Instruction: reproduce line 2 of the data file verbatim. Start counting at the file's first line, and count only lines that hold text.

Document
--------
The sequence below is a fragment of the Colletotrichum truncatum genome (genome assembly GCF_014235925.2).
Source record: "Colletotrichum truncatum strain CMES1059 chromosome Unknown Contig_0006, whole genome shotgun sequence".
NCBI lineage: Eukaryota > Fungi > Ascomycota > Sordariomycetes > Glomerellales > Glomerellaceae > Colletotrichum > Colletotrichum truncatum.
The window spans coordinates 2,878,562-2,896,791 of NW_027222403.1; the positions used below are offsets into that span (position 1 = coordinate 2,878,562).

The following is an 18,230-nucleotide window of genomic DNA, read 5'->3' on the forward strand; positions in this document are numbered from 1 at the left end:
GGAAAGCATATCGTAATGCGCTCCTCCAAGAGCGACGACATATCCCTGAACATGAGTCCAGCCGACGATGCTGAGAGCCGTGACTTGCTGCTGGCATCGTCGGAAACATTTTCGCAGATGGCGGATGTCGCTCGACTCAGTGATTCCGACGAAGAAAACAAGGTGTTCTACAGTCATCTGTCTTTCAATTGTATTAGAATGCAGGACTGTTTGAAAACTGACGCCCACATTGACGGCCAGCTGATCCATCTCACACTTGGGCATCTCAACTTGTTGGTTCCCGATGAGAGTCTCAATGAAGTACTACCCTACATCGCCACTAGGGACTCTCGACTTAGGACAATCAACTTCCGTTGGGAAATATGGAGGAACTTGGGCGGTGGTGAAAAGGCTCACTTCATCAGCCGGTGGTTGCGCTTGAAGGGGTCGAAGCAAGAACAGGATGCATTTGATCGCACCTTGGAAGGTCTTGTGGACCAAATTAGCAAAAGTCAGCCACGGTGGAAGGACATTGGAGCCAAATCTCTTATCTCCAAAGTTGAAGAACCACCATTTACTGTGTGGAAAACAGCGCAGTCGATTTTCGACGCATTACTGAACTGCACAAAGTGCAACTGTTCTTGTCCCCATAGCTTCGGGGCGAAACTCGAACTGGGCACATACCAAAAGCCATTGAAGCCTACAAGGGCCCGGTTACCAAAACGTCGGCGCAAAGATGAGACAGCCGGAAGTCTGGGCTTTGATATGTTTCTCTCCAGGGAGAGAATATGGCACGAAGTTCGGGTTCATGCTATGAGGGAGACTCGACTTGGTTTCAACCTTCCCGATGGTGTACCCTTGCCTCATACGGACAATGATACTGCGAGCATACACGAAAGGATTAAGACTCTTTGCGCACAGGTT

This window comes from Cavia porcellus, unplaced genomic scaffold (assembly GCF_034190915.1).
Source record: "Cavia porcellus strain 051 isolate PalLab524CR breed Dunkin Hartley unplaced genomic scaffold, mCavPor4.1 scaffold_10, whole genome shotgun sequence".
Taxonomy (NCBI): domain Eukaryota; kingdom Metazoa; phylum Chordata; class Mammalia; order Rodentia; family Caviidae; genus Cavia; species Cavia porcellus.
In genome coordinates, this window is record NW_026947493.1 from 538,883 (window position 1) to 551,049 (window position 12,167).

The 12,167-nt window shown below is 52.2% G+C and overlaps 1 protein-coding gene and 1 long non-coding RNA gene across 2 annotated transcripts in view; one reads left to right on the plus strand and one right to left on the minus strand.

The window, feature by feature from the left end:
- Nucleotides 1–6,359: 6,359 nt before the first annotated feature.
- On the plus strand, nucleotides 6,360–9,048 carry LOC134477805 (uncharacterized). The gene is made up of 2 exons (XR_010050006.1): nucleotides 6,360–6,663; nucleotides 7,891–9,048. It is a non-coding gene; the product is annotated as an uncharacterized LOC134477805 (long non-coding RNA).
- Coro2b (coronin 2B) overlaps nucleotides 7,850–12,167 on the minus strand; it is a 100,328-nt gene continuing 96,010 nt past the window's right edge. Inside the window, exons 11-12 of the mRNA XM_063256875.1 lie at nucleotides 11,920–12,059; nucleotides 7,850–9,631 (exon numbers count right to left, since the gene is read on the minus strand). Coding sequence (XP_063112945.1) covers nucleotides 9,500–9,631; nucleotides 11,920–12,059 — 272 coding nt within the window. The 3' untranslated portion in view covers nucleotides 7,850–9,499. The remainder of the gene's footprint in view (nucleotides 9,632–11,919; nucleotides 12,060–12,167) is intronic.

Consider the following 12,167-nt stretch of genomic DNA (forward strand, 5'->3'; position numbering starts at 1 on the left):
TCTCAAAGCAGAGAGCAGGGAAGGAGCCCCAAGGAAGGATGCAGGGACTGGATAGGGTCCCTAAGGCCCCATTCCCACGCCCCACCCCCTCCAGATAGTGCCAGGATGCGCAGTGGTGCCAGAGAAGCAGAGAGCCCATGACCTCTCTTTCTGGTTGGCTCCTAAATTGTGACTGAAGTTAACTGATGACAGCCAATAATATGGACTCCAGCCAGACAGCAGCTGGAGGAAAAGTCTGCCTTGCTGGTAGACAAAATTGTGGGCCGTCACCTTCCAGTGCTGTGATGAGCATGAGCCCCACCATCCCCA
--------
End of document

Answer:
Source record: "Colletotrichum truncatum strain CMES1059 chromosome Unknown Contig_0006, whole genome shotgun sequence".